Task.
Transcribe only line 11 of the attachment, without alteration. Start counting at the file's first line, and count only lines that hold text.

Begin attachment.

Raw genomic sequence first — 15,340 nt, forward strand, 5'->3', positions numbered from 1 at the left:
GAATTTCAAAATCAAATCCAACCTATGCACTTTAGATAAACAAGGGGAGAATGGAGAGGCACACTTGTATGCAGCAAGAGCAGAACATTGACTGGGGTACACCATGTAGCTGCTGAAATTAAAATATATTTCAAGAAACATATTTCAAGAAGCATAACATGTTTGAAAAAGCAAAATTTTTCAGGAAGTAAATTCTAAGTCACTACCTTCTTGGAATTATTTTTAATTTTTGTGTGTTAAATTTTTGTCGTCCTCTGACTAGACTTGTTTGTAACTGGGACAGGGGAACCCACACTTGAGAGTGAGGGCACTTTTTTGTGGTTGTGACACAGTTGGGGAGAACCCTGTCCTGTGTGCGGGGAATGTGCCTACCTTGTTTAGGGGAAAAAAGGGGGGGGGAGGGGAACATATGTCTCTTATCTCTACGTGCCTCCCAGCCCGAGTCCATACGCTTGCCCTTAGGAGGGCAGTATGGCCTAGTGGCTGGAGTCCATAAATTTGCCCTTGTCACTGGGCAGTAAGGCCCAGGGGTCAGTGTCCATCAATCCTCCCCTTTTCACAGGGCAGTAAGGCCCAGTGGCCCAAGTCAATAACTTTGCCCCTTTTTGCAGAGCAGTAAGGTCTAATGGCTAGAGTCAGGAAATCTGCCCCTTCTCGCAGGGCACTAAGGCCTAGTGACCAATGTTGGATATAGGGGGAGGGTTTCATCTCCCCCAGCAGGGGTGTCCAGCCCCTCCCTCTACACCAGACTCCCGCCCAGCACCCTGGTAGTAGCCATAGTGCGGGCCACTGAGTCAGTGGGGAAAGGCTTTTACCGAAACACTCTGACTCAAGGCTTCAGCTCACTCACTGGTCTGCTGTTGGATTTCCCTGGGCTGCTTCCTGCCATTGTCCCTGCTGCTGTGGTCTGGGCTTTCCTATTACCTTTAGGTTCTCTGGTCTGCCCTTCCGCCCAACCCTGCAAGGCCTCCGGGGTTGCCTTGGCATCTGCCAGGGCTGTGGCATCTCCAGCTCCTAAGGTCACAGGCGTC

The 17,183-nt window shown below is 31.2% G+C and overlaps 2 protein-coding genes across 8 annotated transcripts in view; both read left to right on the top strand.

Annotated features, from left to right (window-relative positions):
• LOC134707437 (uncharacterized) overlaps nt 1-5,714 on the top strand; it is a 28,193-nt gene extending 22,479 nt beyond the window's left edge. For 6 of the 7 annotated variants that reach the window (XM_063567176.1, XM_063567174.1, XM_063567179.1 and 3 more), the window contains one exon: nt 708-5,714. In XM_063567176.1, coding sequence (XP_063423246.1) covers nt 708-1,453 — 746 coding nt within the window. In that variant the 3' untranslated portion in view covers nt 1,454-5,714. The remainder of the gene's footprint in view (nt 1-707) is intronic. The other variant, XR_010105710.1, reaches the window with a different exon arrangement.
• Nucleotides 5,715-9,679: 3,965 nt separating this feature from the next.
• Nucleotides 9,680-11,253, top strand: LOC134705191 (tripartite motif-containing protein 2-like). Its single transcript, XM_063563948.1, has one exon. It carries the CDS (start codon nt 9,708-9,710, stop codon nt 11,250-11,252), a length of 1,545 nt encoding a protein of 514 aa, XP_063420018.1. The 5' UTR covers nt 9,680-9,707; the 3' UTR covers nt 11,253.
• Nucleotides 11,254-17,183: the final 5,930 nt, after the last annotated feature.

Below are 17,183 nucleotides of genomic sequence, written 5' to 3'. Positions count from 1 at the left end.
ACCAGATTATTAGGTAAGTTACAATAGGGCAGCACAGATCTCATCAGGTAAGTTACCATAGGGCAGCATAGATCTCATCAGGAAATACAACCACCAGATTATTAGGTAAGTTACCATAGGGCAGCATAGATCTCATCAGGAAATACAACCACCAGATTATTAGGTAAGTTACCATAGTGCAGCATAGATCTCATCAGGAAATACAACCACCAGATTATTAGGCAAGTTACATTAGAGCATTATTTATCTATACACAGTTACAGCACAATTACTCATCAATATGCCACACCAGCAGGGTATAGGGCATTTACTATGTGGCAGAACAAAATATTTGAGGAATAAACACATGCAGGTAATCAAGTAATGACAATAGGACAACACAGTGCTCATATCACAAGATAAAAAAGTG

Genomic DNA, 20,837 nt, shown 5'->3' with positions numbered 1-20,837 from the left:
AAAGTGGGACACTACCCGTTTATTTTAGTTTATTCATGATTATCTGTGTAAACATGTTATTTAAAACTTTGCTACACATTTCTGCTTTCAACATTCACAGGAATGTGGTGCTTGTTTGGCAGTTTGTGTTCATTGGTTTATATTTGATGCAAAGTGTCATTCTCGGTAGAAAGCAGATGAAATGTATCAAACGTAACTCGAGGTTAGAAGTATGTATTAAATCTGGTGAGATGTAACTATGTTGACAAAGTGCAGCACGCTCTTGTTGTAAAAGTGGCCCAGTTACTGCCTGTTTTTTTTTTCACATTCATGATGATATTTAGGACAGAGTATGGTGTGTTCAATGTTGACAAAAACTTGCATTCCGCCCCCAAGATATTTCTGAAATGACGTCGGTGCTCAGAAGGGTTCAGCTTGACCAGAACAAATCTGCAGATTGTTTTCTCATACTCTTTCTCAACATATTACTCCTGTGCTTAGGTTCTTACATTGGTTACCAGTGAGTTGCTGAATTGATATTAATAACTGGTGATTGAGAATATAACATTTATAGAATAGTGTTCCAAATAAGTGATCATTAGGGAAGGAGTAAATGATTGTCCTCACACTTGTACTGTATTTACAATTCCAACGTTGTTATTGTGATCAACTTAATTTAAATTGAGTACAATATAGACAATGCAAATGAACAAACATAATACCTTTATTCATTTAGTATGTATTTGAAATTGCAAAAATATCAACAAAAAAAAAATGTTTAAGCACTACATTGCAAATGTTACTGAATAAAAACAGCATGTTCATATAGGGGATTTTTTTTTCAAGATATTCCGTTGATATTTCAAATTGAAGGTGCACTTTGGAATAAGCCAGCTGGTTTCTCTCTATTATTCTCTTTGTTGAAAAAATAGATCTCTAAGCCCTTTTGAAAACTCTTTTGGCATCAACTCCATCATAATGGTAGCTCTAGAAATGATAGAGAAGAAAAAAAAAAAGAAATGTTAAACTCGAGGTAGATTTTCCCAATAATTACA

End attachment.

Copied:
Genomic DNA, 20,837 nt, shown 5'->3' with positions numbered 1-20,837 from the left: